George Washington Carver: That Special Place
Do you have a special place where you like to go when you are seeking an escape? It is that one place in this vast universe where you can go to find clarity when a major decision needs to be made, a haven of solitude when complete quiet is needed, or just a location where everything seems right with the world.
For many that place is as simple as an old, comfortable hammock in the backyard. For others, it is a walk in ankle deep foam along the ocean’s edge, or a run that challenges not only body but mind as well. Some people might even point to the complexity of an urban landscape constructed of concrete and steel as their special place. But I think most would agree that the appeal of such safe havens is not in the location but in what God reveals to you there.
That place for me is an out of the way beach in my hometown. As I bask in the beauty of its craggy existence, I always marvel at what God reveals to me through something as simple as the wind’s whisper or the cry of an osprey above my head. It is a place to dream, to reflect, to pray, but most importantly wait upon His guidance. And when He does, I am one.
In his book “The Lost Choice”, author Andy Andrews shares a story about George Washington Carver, a scientist best known for revolutionizing the southern agricultural economy by showing that hundreds of products could be derived from the peanut. Despite an intellectual capacity that far exceeded ordinary man, Carver found his strength not in science but in the consistent dialogue he had each morning with God in their special place.
According to Andrews, Carver was once faced with a highly volatile problem by his supervisor, who just happened to be Booker T. Washington, president of the Tuskegee Institute. The problem involved Carver’s decision to advise local farmers to plant peanuts rather than cotton. Decades of growing cotton had depleted the land into a virtual wasteland of withering weeds. His idea, which eventually became known as crop rotation, was to alternate soil depleting cotton crops with soil enriching crops such as peanuts. What Carver hadn’t factored into his plan was that there was no commercial appeal for the peanut at the time. Without a market for their crops, farmers would be left penniless.
Washington was fearful that due to the highly volatile nature of race relations in 1914, that the mostly white farmers would not hesitate to retaliate on the bad advice of a black scientist.
George Washington Carver was not worried. He turned to face his obviously worried mentor and said, “All my life, I have risen regularly at four in the morning to go into the woods and talk with God. That’s where He reveals His secrets to me. When everybody else is asleep, I hear God best and learn my plan … This morning I asked Him why He made the peanut.”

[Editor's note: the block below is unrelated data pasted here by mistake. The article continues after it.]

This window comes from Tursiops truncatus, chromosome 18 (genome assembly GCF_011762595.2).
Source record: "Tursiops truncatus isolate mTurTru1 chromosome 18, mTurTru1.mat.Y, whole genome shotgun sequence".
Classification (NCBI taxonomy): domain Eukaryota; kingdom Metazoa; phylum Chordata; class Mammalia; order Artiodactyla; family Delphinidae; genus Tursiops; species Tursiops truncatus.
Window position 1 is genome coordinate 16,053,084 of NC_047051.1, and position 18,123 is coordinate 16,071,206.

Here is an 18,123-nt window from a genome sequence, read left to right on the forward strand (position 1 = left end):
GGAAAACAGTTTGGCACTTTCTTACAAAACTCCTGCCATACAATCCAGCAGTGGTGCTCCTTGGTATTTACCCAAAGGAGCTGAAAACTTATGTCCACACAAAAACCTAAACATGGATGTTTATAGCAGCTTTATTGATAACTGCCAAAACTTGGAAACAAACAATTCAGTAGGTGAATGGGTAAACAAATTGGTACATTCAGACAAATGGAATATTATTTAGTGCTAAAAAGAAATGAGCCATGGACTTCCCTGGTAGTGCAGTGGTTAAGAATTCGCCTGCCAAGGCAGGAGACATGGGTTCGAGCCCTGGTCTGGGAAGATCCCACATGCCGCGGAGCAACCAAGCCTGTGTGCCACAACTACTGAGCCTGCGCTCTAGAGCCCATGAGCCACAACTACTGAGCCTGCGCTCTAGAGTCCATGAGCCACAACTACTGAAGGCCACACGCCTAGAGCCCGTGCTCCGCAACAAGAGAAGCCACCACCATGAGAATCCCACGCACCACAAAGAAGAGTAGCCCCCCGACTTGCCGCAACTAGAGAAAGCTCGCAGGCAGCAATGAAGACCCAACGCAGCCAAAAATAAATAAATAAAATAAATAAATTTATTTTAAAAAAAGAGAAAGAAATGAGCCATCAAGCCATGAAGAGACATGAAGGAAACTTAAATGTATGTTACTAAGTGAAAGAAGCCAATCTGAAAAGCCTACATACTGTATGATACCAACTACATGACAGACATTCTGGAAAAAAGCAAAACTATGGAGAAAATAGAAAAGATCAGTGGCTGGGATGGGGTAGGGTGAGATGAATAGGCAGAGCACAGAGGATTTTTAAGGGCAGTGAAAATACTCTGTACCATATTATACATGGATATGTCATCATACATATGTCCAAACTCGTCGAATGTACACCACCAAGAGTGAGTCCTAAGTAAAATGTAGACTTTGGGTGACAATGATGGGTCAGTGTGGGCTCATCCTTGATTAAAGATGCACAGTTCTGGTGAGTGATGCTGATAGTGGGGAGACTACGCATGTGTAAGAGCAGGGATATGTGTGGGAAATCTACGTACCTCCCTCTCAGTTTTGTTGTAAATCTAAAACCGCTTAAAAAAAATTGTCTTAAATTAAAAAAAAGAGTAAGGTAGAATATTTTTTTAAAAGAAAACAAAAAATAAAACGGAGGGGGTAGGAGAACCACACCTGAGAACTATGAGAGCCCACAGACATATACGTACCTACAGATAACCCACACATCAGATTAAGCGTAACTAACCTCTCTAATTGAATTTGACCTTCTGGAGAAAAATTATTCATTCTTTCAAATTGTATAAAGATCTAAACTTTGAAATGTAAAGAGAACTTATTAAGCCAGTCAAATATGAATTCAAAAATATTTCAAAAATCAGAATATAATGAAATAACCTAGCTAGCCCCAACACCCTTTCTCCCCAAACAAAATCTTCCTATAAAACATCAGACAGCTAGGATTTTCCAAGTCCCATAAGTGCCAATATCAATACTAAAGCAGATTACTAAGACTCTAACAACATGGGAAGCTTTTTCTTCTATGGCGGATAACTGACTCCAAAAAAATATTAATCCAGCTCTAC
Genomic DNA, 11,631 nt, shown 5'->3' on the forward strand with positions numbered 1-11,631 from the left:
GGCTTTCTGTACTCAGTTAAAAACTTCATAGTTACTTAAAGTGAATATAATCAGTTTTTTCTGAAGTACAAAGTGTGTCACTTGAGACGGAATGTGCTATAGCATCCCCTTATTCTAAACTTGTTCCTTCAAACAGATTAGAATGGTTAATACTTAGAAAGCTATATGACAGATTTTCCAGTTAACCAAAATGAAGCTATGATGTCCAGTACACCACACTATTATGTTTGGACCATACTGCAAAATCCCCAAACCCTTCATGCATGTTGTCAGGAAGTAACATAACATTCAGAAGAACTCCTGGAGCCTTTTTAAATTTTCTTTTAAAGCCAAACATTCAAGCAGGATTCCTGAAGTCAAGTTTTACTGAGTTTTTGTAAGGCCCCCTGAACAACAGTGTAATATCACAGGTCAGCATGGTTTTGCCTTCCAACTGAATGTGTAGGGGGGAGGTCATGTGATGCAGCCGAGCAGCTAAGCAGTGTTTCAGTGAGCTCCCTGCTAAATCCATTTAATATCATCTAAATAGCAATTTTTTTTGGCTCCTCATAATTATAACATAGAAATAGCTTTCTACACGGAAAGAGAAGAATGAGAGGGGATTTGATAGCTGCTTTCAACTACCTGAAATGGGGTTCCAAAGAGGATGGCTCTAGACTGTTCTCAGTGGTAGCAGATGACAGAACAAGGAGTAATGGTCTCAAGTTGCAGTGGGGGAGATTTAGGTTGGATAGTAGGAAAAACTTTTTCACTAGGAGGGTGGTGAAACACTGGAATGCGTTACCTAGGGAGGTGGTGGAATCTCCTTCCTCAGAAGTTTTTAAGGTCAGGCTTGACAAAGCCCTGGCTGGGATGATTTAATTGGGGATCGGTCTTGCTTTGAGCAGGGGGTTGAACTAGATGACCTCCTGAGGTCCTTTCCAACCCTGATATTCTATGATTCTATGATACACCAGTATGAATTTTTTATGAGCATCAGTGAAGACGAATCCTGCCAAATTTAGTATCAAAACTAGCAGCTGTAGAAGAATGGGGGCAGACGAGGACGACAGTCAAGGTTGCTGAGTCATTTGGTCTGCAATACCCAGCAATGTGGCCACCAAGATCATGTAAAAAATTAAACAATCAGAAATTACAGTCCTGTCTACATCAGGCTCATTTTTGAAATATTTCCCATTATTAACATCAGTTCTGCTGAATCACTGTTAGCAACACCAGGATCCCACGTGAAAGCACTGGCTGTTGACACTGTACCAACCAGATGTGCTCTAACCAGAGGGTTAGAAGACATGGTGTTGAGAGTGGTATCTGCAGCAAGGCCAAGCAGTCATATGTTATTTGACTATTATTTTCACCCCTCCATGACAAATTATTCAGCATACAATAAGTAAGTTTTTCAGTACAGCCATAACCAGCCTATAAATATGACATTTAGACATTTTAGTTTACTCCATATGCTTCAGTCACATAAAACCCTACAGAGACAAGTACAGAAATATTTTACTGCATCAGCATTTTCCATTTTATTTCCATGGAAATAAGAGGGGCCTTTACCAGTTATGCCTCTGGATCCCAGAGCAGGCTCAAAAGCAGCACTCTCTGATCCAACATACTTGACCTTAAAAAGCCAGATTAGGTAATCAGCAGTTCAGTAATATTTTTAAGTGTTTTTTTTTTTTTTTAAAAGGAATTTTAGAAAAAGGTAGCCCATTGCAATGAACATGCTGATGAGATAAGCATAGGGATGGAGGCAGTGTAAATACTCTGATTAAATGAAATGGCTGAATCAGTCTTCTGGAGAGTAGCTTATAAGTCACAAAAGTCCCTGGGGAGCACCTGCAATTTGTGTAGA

Washington looked at him incredulously but allowed Carver to continue.
“He told me, ‘separate the peanut into water, fats, oils, gums, resins, sugars, starches, and amino acids. Then recombine these under My three laws of compatibility, temperature, and pressure. Then, the Lord said, ‘then you will know why I made the peanut!”
Washington laughed nervously, obviously skeptical at Carver’s suggestion. Finally, with much anxiety he asked the humble scientist if God always gave him the right answers.
With a broad smile Carver replied, “Let me put it this way: The Lord always provides me with life changing ideas. Not that I am special. The Lord provides everyone with life changing ideas. These ideas are quite literally a treasure from the Almighty. It is up to each of us however, to choose and dig for the treasure.”
Within ten days George Washington Carver had “discovered” more than 300 uses for the peanut. One trip to that special place in the woods to talk with God not only enhanced race relations at the time but also fundamentally changed the agricultural industry as we know it today. All because he listened to and felt the spirit of God in his life.
In Zechariah 4:6 it says, “So he answered and said to me: ‘This is the word of the Lord to Zerubbabel: ‘Not by might, nor by power, but by My Spirit,’ says the Lord of hosts.”
Our relationship with God is not dependent on human strength or power. We cannot effectively accomplish life’s tasks through determination alone. We can do so only by the power and spirit of God. As we have seen in the life of George Washington Carver, the power of God can move mountains, or in his case, help the world discover better ways to care for the land He created.
If you do not have one already I highly recommend you search for and find a special place to commune with God. Here is a tip; that special place begins with your heart.
Portions contained within this article from the Transformer Study Bible.